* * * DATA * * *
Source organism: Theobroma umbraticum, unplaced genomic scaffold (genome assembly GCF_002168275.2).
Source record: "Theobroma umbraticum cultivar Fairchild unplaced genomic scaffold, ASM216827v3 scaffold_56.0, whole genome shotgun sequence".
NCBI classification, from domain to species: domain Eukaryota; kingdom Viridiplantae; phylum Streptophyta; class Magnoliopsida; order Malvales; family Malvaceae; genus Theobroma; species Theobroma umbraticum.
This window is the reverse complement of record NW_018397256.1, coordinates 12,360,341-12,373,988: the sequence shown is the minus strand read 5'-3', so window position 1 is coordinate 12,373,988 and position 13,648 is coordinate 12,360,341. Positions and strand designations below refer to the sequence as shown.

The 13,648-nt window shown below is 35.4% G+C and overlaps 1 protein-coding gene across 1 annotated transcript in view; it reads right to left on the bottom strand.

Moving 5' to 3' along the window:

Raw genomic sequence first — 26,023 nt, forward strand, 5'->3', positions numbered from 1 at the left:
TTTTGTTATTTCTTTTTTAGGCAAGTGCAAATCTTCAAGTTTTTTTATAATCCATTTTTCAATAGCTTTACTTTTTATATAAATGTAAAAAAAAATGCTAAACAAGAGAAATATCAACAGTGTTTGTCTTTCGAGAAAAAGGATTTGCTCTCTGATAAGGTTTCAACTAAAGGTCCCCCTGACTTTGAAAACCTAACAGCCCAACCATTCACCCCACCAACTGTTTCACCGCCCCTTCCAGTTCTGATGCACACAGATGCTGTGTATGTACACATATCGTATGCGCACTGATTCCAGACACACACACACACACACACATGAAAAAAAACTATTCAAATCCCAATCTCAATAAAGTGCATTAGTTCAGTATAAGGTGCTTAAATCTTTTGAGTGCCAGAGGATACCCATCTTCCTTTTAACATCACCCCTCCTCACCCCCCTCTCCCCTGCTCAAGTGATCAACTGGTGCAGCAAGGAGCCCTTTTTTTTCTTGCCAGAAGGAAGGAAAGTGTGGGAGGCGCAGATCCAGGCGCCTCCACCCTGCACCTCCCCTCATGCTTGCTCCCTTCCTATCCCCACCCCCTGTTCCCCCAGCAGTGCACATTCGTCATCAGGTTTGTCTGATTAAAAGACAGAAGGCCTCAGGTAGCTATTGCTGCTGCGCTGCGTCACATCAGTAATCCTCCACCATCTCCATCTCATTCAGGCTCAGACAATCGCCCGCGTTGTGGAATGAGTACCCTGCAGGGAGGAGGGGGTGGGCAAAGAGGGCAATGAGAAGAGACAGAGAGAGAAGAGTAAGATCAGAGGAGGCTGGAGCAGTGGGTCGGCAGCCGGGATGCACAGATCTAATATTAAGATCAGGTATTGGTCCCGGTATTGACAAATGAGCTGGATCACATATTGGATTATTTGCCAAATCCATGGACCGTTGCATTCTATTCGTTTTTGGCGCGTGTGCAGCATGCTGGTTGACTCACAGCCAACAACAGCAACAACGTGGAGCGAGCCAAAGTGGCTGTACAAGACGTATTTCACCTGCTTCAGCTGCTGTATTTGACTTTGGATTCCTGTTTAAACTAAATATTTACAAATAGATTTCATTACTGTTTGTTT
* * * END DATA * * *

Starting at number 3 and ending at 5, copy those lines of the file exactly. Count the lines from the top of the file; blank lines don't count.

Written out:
NCBI classification, from domain to species: domain Eukaryota; kingdom Viridiplantae; phylum Streptophyta; class Magnoliopsida; order Malvales; family Malvaceae; genus Theobroma; species Theobroma umbraticum.
This window is the reverse complement of record NW_018397256.1, coordinates 12,360,341-12,373,988: the sequence shown is the minus strand read 5'-3', so window position 1 is coordinate 12,373,988 and position 13,648 is coordinate 12,360,341. Positions and strand designations below refer to the sequence as shown.

The 13,648-nt window shown below is 35.4% G+C and overlaps 1 protein-coding gene across 1 annotated transcript in view; it reads right to left on the bottom strand.